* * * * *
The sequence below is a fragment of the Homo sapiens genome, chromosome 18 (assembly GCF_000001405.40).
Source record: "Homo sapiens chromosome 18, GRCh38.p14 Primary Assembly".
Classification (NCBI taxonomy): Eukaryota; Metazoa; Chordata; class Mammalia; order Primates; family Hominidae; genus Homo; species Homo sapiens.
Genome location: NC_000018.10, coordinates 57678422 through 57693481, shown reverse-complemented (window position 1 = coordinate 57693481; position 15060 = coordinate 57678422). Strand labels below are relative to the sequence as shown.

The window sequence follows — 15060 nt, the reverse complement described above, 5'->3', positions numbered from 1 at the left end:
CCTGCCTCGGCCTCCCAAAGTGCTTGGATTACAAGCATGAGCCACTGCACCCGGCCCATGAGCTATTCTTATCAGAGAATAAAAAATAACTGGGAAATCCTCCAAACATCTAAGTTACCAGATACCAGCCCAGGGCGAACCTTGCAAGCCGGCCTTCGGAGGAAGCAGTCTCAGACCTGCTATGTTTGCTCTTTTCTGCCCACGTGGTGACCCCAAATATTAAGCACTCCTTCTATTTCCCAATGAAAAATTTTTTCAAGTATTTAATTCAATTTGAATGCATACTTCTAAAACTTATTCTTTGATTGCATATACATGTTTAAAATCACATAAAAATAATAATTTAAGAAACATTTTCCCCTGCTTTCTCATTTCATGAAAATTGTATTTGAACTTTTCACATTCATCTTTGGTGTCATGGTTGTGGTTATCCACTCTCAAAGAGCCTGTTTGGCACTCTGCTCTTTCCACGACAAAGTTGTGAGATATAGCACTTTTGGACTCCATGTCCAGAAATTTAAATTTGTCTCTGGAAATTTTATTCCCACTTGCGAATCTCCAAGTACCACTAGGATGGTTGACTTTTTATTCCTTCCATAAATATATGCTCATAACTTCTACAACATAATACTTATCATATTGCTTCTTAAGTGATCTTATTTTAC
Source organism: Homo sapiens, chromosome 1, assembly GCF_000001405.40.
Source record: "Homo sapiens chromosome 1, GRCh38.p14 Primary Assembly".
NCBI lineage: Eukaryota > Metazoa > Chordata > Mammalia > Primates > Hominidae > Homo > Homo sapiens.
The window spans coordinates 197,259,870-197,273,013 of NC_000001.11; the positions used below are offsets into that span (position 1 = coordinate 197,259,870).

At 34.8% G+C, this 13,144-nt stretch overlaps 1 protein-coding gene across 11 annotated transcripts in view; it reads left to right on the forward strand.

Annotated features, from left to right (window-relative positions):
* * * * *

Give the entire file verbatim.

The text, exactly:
The sequence below is a fragment of the Homo sapiens genome, chromosome 18 (assembly GCF_000001405.40).
Source record: "Homo sapiens chromosome 18, GRCh38.p14 Primary Assembly".
Classification (NCBI taxonomy): Eukaryota; Metazoa; Chordata; class Mammalia; order Primates; family Hominidae; genus Homo; species Homo sapiens.
Genome location: NC_000018.10, coordinates 57678422 through 57693481, shown reverse-complemented (window position 1 = coordinate 57693481; position 15060 = coordinate 57678422). Strand labels below are relative to the sequence as shown.

The window sequence follows — 15060 nt, the reverse complement described above, 5'->3', positions numbered from 1 at the left end:
CCTGCCTCGGCCTCCCAAAGTGCTTGGATTACAAGCATGAGCCACTGCACCCGGCCCATGAGCTATTCTTATCAGAGAATAAAAAATAACTGGGAAATCCTCCAAACATCTAAGTTACCAGATACCAGCCCAGGGCGAACCTTGCAAGCCGGCCTTCGGAGGAAGCAGTCTCAGACCTGCTATGTTTGCTCTTTTCTGCCCACGTGGTGACCCCAAATATTAAGCACTCCTTCTATTTCCCAATGAAAAATTTTTTCAAGTATTTAATTCAATTTGAATGCATACTTCTAAAACTTATTCTTTGATTGCATATACATGTTTAAAATCACATAAAAATAATAATTTAAGAAACATTTTCCCCTGCTTTCTCATTTCATGAAAATTGTATTTGAACTTTTCACATTCATCTTTGGTGTCATGGTTGTGGTTATCCACTCTCAAAGAGCCTGTTTGGCACTCTGCTCTTTCCACGACAAAGTTGTGAGATATAGCACTTTTGGACTCCATGTCCAGAAATTTAAATTTGTCTCTGGAAATTTTATTCCCACTTGCGAATCTCCAAGTACCACTAGGATGGTTGACTTTTTATTCCTTCCATAAATATATGCTCATAACTTCTACAACATAATACTTATCATATTGCTTCTTAAGTGATCTTATTTTAC
Source organism: Homo sapiens, chromosome 1, assembly GCF_000001405.40.
Source record: "Homo sapiens chromosome 1, GRCh38.p14 Primary Assembly".
NCBI lineage: Eukaryota > Metazoa > Chordata > Mammalia > Primates > Hominidae > Homo > Homo sapiens.
The window spans coordinates 197,259,870-197,273,013 of NC_000001.11; the positions used below are offsets into that span (position 1 = coordinate 197,259,870).

At 34.8% G+C, this 13,144-nt stretch overlaps 1 protein-coding gene across 11 annotated transcripts in view; it reads left to right on the forward strand.

Annotated features, from left to right (window-relative positions):